The world can be a pretty sh*tty place sometimes. We only have to check our Twitter feeds or turn on the nightly news to hear about more death, more injustice, more reasons to make you feel like you should just give up and curl into the foetal position. But just because things are tough, that doesn’t mean we can give up. In fact, we have to fight harder than ever before to make our voices heard and stand up for what’s right.
It’s certainly not easy, and even though we’ve come so far, we still have a lot of work ahead of us. But in these difficult times, sometimes we just need to escape into a fictional world for a little while. Being constantly switched on to the disturbing and sickening news we’re bombarded with on a daily basis is known to take a toll on people. And that’s why I think so many people find solace in books, and shows, and movies.
One of the most important things about fictional worlds is that, more often than not, they depict stories about overcoming evil and fighting for what’s right. In these dark and uncertain times, we need these kind of stories. We need to be reminded that there is always hope. Friendship and love will outweigh hatred and fear. We all need to be reminded of that at times.
So I’ve compiled a list of book recommendations for when the world feels like sh*t. Because let’s be real: it so often does. Pick up one of these books, get lost in the pages, and you’ll find yourself coming out the other end a slightly different person to when you started it. Whether it’s a realisation that you matter, or that you have the power to be heard, each of these books have messages that we need now more than ever.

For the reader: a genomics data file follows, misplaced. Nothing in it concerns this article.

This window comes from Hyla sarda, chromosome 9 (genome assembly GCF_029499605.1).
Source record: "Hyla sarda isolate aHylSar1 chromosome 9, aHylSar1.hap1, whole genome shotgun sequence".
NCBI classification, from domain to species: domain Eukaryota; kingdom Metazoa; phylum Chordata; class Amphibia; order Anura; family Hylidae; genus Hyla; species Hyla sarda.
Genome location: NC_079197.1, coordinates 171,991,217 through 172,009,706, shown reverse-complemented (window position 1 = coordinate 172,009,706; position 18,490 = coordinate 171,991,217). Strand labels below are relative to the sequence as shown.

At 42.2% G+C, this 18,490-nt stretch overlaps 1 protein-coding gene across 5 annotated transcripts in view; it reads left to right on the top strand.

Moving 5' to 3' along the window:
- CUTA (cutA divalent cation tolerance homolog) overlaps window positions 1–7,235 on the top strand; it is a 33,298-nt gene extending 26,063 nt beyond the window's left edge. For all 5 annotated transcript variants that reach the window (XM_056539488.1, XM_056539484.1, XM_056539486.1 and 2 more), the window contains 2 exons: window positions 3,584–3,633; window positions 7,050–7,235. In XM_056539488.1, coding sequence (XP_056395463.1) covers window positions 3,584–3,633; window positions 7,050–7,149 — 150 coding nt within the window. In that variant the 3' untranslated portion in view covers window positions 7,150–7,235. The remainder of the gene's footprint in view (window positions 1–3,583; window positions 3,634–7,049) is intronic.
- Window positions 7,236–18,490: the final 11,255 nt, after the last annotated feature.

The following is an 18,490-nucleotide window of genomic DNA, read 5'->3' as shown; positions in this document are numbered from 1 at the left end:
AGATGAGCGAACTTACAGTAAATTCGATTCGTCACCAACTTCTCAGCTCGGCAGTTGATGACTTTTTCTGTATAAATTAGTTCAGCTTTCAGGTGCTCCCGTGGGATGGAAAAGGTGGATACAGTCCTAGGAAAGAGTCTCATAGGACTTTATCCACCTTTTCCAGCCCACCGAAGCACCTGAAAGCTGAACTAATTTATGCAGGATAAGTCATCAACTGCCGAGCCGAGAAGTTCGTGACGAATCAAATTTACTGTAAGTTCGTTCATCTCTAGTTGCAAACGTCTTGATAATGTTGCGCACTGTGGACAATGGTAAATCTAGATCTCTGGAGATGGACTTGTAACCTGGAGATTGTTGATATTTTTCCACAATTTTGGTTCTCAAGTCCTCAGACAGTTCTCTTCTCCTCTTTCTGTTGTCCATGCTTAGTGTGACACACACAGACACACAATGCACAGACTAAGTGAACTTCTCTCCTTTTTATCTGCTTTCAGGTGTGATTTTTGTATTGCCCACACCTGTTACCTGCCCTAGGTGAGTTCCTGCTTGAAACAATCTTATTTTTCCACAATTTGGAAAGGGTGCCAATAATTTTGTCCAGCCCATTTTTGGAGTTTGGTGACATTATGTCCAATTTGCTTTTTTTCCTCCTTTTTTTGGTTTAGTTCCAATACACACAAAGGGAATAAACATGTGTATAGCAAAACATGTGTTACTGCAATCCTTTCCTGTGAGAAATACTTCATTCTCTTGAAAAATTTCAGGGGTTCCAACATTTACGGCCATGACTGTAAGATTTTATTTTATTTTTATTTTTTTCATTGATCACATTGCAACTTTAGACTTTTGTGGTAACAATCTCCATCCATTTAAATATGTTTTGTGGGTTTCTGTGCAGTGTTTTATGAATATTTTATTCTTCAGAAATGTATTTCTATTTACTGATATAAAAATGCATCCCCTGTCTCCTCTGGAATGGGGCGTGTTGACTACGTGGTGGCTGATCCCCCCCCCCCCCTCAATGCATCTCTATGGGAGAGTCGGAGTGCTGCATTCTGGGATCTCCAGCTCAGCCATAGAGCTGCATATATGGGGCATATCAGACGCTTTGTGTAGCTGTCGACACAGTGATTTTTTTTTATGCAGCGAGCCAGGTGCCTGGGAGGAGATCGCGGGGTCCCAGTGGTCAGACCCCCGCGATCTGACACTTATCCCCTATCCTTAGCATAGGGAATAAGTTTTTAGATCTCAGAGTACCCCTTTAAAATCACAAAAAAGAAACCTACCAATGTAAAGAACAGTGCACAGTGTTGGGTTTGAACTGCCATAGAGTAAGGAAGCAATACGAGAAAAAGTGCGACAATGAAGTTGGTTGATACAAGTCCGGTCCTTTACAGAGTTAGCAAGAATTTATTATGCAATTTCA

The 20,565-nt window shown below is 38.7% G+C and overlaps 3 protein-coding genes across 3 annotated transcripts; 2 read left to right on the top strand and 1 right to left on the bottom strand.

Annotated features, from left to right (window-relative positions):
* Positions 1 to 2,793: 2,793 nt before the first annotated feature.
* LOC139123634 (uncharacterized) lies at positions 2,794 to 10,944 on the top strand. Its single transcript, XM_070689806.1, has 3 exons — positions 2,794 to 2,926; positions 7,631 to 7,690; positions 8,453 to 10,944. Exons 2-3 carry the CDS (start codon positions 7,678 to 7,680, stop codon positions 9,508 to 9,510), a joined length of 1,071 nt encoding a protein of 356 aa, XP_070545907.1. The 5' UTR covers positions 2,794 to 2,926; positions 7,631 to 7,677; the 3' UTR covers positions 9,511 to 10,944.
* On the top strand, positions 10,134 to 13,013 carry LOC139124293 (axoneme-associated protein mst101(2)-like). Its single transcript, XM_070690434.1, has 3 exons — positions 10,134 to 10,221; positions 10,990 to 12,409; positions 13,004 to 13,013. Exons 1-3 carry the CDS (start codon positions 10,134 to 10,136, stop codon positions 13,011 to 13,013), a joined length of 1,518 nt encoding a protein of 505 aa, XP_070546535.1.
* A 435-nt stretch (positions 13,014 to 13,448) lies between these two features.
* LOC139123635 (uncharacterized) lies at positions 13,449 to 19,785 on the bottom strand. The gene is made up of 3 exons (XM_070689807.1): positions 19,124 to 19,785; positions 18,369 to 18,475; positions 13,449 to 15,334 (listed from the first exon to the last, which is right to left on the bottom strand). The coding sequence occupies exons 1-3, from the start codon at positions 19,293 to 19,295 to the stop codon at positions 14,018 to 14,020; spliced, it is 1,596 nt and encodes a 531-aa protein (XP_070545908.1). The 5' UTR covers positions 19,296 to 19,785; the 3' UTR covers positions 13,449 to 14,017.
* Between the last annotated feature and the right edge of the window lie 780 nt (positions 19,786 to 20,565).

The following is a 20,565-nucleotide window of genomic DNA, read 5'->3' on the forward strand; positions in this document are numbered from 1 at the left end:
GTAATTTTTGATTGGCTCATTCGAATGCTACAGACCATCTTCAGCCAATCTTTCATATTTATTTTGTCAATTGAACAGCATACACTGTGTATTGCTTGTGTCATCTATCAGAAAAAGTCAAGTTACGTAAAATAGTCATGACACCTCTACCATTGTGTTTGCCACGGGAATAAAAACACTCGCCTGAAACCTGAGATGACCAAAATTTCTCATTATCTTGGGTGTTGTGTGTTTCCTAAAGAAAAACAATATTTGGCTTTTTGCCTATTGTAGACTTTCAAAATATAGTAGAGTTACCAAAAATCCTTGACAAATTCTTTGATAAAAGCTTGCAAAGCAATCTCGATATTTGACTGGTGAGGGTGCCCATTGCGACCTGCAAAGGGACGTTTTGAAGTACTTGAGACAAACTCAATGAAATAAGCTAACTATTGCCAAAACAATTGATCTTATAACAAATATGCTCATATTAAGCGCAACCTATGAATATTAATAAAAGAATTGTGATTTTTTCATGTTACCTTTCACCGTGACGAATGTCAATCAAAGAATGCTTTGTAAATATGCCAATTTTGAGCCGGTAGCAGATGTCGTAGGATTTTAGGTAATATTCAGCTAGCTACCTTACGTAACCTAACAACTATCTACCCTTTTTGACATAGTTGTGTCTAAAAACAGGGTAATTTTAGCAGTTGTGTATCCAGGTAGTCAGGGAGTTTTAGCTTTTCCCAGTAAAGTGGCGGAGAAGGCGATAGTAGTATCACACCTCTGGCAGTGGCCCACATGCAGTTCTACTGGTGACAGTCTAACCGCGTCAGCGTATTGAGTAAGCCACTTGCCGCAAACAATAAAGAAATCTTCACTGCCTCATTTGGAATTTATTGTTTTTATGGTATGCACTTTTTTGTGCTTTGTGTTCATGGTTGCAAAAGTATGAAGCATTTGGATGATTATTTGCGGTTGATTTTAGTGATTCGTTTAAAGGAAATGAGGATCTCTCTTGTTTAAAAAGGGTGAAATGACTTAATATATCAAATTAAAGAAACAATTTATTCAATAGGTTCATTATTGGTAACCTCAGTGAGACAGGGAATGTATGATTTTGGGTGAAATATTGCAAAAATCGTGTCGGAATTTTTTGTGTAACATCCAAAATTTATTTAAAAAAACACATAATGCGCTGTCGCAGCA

“We’ve all got both light and dark inside us. What matters is the part we choose to act on…that’s who we really are.” — Sirius Black
We all knew The Hate U Give was going to be a tough act to follow, but I absolutely loved On the Come Up—Angie Thomas’s second novel. I’d even go so far as to say that it’s one of my favourite books of 2019. Like Angie’s previous book, On the Come Up again deals with some pretty heavy issues, ranging from racism to police brutality. It’s not easy to read all the time, and nor should it be. Because it’s real. It’s raw. And god, it’s powerful. What I love most about it is its messages about fighting to be heard and how we can all use our voices to tell the world what we stand for. Those are messages we all need to be reminded of at times.
Radio Silence is undoubtedly my favourite book of all time. Not only did it help me through a really tough time in my life, it resonated with me so strongly that I still get emotional thinking about it even three years on. It was just phenomenal. Radio Silence is about a lot of things—the pressures of getting into university, the nuances of sexuality, and parental expectations—there’s one aspect that definitely helps me when I’m feeling like crap. And that’s the core theme that art and creating stuff that matters to you is important. These past few years have made it harder than ever to feel like we can slip into a fantasy world and stop worrying about what’s going on around us for a short time, but Radio Silence tells us that your art matters more now than ever before. Art saves people. Art connects people. Art is often our only solace in this frightening world.